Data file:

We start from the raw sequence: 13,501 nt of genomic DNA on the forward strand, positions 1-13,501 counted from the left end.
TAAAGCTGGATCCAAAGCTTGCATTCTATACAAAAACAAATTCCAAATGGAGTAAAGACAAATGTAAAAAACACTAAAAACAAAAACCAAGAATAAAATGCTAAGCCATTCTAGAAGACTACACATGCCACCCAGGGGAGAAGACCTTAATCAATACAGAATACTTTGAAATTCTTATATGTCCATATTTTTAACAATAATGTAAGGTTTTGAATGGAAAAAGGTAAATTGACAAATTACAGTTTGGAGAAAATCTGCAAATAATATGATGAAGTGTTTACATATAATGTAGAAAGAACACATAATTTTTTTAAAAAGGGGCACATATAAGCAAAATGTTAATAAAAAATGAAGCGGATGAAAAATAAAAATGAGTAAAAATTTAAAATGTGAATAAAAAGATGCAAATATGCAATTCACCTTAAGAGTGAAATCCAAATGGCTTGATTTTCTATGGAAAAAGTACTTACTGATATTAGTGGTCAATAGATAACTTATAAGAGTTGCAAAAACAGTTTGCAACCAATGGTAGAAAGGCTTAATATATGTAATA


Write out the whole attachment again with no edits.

We start from the raw sequence: 13,501 nt of genomic DNA on the forward strand, positions 1-13,501 counted from the left end.
TAAAGCTGGATCCAAAGCTTGCATTCTATACAAAAACAAATTCCAAATGGAGTAAAGACAAATGTAAAAAACACTAAAAACAAAAACCAAGAATAAAATGCTAAGCCATTCTAGAAGACTACACATGCCACCCAGGGGAGAAGACCTTAATCAATACAGAATACTTTGAAATTCTTATATGTCCATATTTTTAACAATAATGTAAGGTTTTGAATGGAAAAAGGTAAATTGACAAATTACAGTTTGGAGAAAATCTGCAAATAATATGATGAAGTGTTTACATATAATGTAGAAAGAACACATAATTTTTTTAAAAAGGGGCACATATAAGCAAAATGTTAATAAAAAATGAAGCGGATGAAAAATAAAAATGAGTAAAAATTTAAAATGTGAATAAAAAGATGCAAATATGCAATTCACCTTAAGAGTGAAATCCAAATGGCTTGATTTTCTATGGAAAAAGTACTTACTGATATTAGTGGTCAATAGATAACTTATAAGAGTTGCAAAAACAGTTTGCAACCAATGGTAGAAAGGCTTAATATATGTAATA